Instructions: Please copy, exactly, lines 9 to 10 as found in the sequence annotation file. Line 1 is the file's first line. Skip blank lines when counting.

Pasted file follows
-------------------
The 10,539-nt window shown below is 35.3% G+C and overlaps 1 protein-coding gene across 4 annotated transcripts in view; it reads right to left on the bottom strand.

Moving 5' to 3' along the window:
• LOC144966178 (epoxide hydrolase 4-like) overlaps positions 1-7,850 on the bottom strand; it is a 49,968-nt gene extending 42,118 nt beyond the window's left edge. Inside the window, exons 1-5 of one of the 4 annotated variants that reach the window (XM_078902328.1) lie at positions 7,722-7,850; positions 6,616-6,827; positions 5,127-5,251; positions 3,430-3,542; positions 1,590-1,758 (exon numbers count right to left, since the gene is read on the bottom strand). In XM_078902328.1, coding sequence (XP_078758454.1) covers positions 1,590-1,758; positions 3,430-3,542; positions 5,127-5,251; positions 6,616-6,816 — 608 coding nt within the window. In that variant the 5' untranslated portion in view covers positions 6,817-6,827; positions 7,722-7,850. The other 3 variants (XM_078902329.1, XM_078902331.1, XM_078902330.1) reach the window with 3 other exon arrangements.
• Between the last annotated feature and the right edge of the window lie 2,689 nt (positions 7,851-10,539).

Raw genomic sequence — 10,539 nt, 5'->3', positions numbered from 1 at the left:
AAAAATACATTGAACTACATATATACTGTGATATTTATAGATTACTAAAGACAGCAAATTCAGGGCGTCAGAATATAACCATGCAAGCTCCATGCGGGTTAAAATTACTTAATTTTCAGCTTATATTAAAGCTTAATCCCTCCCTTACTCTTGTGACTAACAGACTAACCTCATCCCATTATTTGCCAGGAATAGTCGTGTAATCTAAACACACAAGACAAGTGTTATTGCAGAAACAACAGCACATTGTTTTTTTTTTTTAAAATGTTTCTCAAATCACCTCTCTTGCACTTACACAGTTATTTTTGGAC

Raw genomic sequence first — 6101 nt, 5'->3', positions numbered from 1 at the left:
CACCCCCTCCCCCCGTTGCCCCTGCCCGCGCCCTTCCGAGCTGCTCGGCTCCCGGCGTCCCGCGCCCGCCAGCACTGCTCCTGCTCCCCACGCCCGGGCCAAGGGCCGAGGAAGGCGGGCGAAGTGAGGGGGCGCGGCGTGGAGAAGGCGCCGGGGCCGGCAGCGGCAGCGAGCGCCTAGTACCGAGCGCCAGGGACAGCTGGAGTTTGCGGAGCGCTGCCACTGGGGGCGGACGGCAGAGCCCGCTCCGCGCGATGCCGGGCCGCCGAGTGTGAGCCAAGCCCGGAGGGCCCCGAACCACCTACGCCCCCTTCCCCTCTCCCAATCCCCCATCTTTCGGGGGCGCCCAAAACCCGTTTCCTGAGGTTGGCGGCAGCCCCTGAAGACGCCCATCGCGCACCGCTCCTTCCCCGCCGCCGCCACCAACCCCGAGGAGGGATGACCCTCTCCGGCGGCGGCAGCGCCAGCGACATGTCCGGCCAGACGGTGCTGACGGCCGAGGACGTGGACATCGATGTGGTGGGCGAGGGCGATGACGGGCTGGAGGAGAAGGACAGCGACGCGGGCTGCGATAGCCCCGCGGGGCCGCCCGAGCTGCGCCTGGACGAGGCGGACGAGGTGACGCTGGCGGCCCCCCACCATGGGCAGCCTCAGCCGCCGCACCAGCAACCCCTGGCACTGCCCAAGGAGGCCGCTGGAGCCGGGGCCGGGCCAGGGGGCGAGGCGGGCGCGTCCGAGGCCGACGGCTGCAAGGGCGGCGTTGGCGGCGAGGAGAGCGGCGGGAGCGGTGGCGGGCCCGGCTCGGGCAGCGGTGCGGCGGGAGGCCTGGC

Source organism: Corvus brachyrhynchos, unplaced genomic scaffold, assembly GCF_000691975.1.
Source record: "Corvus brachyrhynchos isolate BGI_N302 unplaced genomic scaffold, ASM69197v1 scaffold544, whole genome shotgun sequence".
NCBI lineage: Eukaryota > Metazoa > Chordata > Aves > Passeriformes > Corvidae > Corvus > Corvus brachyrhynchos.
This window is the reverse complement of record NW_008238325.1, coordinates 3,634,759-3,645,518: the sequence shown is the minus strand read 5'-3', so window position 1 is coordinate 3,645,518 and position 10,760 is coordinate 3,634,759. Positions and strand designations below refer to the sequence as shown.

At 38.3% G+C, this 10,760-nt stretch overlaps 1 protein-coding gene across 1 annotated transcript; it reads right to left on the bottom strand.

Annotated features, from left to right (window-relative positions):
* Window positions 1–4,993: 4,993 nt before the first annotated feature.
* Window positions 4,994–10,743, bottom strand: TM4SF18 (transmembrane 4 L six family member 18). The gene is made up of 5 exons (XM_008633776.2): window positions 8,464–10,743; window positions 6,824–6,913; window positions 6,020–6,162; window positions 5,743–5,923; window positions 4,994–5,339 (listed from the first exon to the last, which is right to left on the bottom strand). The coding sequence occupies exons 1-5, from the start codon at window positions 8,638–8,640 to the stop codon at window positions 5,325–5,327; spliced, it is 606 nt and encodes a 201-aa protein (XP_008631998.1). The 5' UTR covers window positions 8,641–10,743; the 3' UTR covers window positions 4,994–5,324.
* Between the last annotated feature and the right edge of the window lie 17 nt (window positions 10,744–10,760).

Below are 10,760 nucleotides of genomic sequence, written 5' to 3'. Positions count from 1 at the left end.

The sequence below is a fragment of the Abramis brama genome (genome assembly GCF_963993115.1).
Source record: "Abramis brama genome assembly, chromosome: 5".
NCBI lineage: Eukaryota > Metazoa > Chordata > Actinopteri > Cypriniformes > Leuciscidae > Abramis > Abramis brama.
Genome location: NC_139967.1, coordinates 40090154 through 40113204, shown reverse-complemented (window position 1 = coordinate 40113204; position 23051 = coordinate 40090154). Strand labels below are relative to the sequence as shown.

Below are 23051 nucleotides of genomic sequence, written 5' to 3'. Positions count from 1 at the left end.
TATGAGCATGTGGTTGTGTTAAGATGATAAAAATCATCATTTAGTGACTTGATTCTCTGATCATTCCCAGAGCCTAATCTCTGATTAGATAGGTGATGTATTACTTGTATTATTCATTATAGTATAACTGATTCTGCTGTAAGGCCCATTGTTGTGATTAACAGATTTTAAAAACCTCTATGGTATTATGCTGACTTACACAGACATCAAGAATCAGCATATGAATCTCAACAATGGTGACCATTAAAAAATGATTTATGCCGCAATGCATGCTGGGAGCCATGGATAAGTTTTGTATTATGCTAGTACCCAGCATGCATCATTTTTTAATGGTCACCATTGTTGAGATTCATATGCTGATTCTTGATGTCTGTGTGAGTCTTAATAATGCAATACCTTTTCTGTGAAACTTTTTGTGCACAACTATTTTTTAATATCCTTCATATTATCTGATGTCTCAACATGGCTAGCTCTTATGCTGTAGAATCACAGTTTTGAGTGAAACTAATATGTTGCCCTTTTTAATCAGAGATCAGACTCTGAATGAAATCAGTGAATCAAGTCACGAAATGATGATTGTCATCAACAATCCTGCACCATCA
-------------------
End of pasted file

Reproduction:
Source organism: Corvus brachyrhynchos, unplaced genomic scaffold, assembly GCF_000691975.1.
Source record: "Corvus brachyrhynchos isolate BGI_N302 unplaced genomic scaffold, ASM69197v1 scaffold544, whole genome shotgun sequence".